Gasoline Alley, by Bill Perry 1965

Bill Perry was an American newspaper cartoonist and Frank King's longtime assistant on the 'Gasoline Alley' newspaper comic. Perry was the lead artist of the Sunday pages between 1951 and 1975, as well as the creator of his own comic strip 'Ned Handy' (1947-1950).

William Miles Perry was born in 1905 in Chicago, Illinois. He began his career as a shipping clerk for the Chicago Tribune Syndicate, and took art classes in the evenings. He was hired as an assistant on 'Harold Teen' by Carl Ed, and started assisting Frank King on 'Gasoline Alley' in 1925. King once boasted to his newspaper colleagues that he could train any amateur into becoming a professional cartoonist. He won his bet by training Perry and making him his full-time assistant, presenting him as the "mail-room delivery boy". King didn't tell his friends that Perry had already been active as an assistant-cartoonist for a few years. Nevertheless the young artist remained one of King's many assistants on his trademark comic strip with humorous depictions of small-town life. In addition to his work with King, Perry had his own syndicated strip in the Chicago Tribune, called 'Ned Handy - Adventures in the Deep South'', between 1947 and November 1950. Episodes of the strip were reprinted in the comic book 'All Great Comics' by the Fox Feature Syndicate.


Ned Handy, edited Sunday page for the All Great Comics comic book (1947)

On 29 April 1951 he took over the 'Gasoline Alley' Sunday page and would continue to do so until 28 September 1975. All according to King's original setup, the characters in the 'Gasoline Alley' comic continued to age throughout the years. King's Sundays were often philosophical ponderings between Walt and his sons Skeezix and Corky, but Perry's Sundays mostly dealt with the next generation of the cast members, as Skeezix and Corky were by now adults too. While the dailies continued their regular continuity, the Sundays starred Judy, another one of Walt's adoptive children, Skeezix's children Chipper and Clovia and Corky's son Nubbin, as each transitioned into their teens and adulthood. At Perry's request, dailies artist Dick Moores arranged for Corky and his wife Hope to become the parents of twins Adam and Eve on 21 April 1960, thus ensuring there'd be youngsters to feature in 'Gasoline Alley' by the 1970s. A Sunday companion strip called 'Wilmer's Little Brother Hugo', created by King in 1944, was also drawn by Perry between 1951 and 1973.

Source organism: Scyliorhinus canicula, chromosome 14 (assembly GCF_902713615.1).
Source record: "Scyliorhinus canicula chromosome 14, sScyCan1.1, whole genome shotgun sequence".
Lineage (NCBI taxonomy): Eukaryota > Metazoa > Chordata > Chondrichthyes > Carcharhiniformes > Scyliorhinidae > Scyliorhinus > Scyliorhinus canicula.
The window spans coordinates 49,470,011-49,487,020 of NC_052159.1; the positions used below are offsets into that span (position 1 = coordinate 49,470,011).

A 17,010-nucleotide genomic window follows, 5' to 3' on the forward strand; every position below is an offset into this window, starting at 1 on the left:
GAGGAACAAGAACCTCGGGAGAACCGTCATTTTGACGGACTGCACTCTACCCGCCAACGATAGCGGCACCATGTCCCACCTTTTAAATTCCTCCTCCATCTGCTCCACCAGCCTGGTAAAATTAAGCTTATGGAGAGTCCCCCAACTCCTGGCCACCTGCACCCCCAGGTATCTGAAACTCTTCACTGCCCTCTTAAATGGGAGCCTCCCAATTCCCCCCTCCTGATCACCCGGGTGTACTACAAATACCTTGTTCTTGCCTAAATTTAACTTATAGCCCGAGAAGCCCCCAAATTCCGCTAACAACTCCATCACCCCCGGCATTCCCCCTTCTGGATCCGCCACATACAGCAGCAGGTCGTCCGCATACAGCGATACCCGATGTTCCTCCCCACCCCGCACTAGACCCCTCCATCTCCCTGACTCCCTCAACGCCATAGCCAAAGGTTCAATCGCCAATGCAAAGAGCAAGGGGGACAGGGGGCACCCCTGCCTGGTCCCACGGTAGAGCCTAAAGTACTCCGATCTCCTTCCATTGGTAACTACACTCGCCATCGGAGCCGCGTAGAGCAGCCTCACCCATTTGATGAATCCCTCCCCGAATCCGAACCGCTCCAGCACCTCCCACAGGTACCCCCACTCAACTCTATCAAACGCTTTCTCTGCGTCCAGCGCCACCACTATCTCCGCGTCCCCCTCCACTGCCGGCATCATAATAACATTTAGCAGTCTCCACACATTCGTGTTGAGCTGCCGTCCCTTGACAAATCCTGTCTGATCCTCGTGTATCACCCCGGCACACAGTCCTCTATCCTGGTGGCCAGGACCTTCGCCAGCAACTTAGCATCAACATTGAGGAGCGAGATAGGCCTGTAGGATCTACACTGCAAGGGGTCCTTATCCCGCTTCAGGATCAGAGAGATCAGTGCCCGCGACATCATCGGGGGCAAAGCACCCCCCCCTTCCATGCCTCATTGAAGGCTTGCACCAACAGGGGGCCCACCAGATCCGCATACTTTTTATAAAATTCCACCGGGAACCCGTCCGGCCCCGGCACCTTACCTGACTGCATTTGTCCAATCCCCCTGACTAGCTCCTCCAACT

Bill Perry retired in 1975 and dailies artist Dick Moores took over the Sundays as well. To relieve him from his workload, he hired a former 'Gasoline Alley' assistant, Bob Zschiesche, to help him out. Zschiesche drew most of the Sunday's between 1976 and 1979, after which he was replaced by Jim Scancarelli. A Florida resident since the 1930s, the veteran artist Bill Perry passed away in Orlando on 13 February 1995, at the age of 89.

Little Brother Hugo, by Bill Perry
Little Brother Hugo

Series and books by Bill Perry in stock in the Lambiek Webshop:

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